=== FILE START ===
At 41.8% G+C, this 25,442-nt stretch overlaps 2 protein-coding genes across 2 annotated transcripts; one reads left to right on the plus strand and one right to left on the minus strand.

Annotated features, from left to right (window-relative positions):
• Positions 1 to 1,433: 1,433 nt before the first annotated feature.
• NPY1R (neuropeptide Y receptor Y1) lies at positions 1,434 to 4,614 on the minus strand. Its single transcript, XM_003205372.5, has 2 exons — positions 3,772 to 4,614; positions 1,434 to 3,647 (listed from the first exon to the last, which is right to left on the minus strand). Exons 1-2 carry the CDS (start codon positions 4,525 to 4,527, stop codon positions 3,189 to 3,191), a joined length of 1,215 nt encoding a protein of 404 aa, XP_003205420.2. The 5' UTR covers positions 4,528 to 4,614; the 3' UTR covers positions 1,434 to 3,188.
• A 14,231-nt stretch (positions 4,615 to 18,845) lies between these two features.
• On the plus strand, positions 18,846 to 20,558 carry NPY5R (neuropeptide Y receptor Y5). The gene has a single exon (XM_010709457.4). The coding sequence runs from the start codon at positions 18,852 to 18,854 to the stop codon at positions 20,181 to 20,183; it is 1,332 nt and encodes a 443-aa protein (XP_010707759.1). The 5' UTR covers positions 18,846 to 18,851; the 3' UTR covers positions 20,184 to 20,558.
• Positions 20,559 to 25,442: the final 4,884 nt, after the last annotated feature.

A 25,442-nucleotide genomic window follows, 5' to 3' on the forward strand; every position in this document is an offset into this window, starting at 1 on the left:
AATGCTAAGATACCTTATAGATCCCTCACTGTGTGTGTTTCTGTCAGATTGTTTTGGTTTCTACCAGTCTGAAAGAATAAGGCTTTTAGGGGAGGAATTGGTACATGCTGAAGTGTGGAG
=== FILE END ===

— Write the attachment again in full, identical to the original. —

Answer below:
At 41.8% G+C, this 25,442-nt stretch overlaps 2 protein-coding genes across 2 annotated transcripts; one reads left to right on the plus strand and one right to left on the minus strand.

Annotated features, from left to right (window-relative positions):
• Positions 1 to 1,433: 1,433 nt before the first annotated feature.
• NPY1R (neuropeptide Y receptor Y1) lies at positions 1,434 to 4,614 on the minus strand. Its single transcript, XM_003205372.5, has 2 exons — positions 3,772 to 4,614; positions 1,434 to 3,647 (listed from the first exon to the last, which is right to left on the minus strand). Exons 1-2 carry the CDS (start codon positions 4,525 to 4,527, stop codon positions 3,189 to 3,191), a joined length of 1,215 nt encoding a protein of 404 aa, XP_003205420.2. The 5' UTR covers positions 4,528 to 4,614; the 3' UTR covers positions 1,434 to 3,188.
• A 14,231-nt stretch (positions 4,615 to 18,845) lies between these two features.
• On the plus strand, positions 18,846 to 20,558 carry NPY5R (neuropeptide Y receptor Y5). The gene has a single exon (XM_010709457.4). The coding sequence runs from the start codon at positions 18,852 to 18,854 to the stop codon at positions 20,181 to 20,183; it is 1,332 nt and encodes a 443-aa protein (XP_010707759.1). The 5' UTR covers positions 18,846 to 18,851; the 3' UTR covers positions 20,184 to 20,558.
• Positions 20,559 to 25,442: the final 4,884 nt, after the last annotated feature.

A 25,442-nucleotide genomic window follows, 5' to 3' on the forward strand; every position in this document is an offset into this window, starting at 1 on the left:
AATGCTAAGATACCTTATAGATCCCTCACTGTGTGTGTTTCTGTCAGATTGTTTTGGTTTCTACCAGTCTGAAAGAATAAGGCTTTTAGGGGAGGAATTGGTACATGCTGAAGTGTGGAG